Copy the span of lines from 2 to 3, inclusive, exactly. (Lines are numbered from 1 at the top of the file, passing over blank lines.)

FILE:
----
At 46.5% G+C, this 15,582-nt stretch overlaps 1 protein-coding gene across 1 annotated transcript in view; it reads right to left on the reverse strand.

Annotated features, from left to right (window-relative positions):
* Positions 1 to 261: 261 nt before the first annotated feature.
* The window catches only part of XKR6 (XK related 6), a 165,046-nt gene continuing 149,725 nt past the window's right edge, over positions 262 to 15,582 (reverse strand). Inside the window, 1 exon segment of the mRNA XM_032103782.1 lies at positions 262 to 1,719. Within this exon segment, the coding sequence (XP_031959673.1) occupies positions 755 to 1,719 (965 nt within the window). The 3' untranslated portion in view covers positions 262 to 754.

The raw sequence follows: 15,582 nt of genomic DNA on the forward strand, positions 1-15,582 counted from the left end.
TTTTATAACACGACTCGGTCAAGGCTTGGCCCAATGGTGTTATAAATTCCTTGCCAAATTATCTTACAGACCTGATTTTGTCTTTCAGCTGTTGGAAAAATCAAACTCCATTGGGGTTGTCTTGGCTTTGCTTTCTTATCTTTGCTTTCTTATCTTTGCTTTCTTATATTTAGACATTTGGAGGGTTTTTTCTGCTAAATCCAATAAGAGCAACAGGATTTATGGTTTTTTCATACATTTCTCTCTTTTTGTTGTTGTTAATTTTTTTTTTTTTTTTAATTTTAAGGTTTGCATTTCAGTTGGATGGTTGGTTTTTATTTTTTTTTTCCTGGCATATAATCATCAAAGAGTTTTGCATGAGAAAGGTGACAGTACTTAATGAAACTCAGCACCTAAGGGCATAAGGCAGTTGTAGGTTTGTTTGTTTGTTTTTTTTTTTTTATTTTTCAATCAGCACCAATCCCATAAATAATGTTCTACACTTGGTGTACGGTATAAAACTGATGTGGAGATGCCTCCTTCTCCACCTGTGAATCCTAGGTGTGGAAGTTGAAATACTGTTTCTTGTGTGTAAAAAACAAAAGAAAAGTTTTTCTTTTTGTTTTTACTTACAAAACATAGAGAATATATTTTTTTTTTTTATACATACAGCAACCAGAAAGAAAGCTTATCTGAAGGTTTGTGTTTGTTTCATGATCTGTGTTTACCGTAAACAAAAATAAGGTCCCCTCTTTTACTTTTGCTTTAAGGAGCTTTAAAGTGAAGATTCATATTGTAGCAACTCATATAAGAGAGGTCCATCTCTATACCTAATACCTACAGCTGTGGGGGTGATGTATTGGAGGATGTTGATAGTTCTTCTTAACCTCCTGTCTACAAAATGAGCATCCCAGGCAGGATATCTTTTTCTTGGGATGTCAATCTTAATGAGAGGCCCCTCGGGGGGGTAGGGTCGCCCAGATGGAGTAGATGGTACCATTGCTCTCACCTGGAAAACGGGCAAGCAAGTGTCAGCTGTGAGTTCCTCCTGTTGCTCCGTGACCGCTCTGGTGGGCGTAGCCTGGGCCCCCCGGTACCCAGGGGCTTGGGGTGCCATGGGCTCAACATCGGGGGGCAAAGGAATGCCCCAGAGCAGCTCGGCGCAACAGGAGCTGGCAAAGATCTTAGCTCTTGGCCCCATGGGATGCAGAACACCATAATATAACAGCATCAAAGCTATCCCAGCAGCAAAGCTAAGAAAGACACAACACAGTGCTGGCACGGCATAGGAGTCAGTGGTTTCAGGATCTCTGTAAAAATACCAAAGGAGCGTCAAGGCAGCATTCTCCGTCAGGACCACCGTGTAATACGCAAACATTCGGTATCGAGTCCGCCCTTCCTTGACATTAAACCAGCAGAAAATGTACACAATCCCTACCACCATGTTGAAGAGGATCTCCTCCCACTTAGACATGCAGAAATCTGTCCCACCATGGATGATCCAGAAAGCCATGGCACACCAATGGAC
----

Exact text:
Annotated features, from left to right (window-relative positions):
* Positions 1 to 261: 261 nt before the first annotated feature.